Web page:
Conflict analysis – four causes of conflict, part 1. Different information


Conflict

When you are in the middle of a conflict, it can be hard to see a way out. Conflict analysis is a useful tool to understand the different causes of conflict in the workplace and navigate your way towards a resolution.

Conflicts can be caused by various things, and often the thing that sparks the conflict is not the real cause.

The American psychologist M Scott Peck came to realise that most psychological illness is overdetermined – by which he means that there is more than one cause. He found that addressing the apparent cause of the psychological distress that one of his patients was suffering rarely resulted in a “cure”.

The same is often true in conflict. When trying to understand the roots of a conflict we may be experiencing, there may be more than one root cause. If we have tried to resolve the conflict but the conflict still continues, this is probably the case.

In fact there are four basic roots of conflict, and each requires a slightly different solution. They are:

  1. Different Information
  2. Different Interests
  3. Different Personalities
  4. Past Pain

This is the first of a series of blog articles which will look at each of these in turn. Each has its own particular challenges. But in some ways, as you go down the list, each is a little harder than the previous one.

1. Different information.
This is the easiest to deal with. An example would be an agreement where two people have different understandings of what the agreement actually means. It might be something as simple as thinking you are due to meet your partner at 1pm for lunch when she has been waiting since 12.30. Or it might be something more complicated like a legal contract where each side has a different interpretation. In my experience if there is any possibility that something I can say will be misunderstood, it inevitably will be misunderstood. Consider the sentence: ‘She didn’t marry him because he was rich.’ Can you see the two different possible meanings? Or what about this line from Groucho Marx: ‘I once shot an elephant in my pajamas. How he got in my pajamas I’ll never know.’ The English language is full of ambiguity.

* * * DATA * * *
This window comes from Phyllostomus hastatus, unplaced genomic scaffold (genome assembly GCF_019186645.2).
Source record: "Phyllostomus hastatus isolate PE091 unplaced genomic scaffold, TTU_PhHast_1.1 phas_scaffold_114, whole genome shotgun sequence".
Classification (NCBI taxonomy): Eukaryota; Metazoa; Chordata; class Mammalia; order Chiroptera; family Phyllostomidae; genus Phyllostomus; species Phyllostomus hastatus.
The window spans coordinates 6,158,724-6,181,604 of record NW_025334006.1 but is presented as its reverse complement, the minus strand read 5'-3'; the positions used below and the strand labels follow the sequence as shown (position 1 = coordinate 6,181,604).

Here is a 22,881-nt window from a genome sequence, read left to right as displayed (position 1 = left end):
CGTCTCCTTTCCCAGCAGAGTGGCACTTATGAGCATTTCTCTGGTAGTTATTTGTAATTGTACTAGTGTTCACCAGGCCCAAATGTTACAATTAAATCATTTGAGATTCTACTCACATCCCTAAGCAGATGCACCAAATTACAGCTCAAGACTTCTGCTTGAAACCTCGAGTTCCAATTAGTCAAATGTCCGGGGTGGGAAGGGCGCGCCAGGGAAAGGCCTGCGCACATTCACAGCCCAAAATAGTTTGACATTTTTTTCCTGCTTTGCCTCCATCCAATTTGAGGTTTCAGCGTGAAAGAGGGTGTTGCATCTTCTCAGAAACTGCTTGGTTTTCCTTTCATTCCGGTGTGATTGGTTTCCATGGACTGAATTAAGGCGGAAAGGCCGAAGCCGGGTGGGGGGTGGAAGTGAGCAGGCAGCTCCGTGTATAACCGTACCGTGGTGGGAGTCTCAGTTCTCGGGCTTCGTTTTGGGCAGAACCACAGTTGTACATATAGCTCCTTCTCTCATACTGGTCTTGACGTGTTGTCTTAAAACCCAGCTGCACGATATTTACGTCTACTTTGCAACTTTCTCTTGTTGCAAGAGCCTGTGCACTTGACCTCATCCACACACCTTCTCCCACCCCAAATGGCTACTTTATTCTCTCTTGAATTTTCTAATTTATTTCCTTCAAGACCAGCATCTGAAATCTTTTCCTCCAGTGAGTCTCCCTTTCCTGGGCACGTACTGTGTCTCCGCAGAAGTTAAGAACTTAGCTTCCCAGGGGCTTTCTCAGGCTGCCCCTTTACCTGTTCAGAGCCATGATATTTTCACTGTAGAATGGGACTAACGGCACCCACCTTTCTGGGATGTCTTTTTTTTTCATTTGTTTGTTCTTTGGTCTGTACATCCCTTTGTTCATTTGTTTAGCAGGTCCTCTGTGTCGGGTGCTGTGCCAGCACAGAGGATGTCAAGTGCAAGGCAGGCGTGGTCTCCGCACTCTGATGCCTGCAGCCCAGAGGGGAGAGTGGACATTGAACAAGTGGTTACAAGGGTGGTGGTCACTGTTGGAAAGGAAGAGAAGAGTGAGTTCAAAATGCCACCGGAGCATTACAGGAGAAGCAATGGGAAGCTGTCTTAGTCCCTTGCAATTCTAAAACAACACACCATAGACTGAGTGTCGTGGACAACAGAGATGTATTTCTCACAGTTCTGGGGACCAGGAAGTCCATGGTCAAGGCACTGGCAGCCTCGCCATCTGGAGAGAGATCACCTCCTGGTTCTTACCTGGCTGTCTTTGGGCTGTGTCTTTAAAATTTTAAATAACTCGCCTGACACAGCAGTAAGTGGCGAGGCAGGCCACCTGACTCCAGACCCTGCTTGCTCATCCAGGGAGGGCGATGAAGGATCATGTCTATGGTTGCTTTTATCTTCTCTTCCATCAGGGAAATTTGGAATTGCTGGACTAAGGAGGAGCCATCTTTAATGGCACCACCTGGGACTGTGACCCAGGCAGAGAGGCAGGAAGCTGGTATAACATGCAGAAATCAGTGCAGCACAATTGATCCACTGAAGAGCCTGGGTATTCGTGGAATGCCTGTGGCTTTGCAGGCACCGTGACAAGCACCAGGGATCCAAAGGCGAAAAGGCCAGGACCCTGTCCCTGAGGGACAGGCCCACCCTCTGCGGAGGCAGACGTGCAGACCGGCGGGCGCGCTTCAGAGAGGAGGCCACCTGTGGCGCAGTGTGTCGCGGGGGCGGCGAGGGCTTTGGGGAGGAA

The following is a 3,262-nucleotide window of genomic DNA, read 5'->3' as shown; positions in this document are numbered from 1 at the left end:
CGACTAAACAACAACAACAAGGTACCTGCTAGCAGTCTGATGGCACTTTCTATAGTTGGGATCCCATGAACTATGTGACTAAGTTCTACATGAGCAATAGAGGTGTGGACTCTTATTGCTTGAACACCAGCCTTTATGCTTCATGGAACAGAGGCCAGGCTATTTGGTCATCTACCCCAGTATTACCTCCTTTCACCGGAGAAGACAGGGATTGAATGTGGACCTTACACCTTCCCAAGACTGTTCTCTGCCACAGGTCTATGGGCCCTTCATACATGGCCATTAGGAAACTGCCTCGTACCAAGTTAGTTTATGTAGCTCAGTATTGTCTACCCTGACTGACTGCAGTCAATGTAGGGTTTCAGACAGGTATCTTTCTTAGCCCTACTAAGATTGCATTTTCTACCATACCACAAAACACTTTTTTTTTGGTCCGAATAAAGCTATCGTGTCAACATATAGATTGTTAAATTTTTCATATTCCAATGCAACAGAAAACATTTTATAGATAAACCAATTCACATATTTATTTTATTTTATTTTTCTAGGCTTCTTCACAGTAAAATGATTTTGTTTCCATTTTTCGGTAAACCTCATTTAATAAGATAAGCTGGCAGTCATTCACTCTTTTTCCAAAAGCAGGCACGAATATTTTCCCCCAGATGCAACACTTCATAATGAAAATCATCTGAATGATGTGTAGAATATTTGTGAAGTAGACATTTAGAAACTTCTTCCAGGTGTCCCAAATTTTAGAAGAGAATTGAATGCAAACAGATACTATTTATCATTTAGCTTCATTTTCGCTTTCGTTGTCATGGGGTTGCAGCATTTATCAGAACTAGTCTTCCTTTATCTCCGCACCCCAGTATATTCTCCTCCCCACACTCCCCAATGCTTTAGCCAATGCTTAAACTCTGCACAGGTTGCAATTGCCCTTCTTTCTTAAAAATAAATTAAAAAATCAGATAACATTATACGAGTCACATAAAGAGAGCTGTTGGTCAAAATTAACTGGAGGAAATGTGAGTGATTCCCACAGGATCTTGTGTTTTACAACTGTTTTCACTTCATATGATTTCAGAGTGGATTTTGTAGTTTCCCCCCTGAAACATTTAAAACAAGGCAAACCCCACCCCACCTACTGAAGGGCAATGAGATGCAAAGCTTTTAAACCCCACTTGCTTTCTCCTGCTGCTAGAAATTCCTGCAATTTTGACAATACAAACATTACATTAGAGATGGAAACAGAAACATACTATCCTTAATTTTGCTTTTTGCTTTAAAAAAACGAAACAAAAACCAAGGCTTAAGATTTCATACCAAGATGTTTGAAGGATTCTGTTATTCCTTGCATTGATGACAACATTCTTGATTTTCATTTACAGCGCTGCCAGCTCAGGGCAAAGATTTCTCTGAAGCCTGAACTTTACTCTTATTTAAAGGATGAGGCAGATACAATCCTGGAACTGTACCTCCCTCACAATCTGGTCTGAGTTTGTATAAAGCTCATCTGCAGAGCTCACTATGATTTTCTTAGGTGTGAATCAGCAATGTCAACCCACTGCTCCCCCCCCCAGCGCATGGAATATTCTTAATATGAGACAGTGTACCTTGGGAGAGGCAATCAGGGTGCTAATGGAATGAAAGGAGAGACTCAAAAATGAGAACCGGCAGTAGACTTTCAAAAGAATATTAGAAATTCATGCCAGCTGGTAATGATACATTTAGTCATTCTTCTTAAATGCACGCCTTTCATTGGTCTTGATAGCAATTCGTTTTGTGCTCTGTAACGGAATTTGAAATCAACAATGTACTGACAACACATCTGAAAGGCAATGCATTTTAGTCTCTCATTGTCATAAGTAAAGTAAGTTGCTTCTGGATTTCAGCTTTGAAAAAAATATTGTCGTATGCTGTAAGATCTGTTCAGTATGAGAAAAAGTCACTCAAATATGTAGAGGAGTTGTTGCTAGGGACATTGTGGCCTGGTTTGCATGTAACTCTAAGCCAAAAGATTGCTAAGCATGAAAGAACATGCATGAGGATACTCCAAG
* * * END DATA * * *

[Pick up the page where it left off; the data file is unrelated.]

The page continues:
Another example might be two different sets of assumptions about a situation. One person assumes that they are in a growing market while another assumes that the market is static. One person assumes that a project can be completed in a certain time while another person assumes it will take longer.  As well as assumptions about conditions, we frequently make assumptions about each other’s motives for doing something, which can also lead to conflict. For example, Susan thinks that the reason Paul was asked to work on a particular project instead of her is because Anjali, her boss, has no confidence in her. In fact Anjali’s reason is that she has another more challenging project coming up that needs Susan’s skills.

Either way, when the problems are informational the solution is more communication until both parties are on the same page.

Read next in this series on the causes of conflict in the workplace>>.

These articles have been compiled into a free ebook, with an additional conflict analysis questionaire at the end to help assess the different components of any conflict. If you would like to download a copy, just fill in your name and email address in the form here, and it will be emailed to you. Click here to access the ebook

Mike Lowe
Helping individuals and teams get into flow

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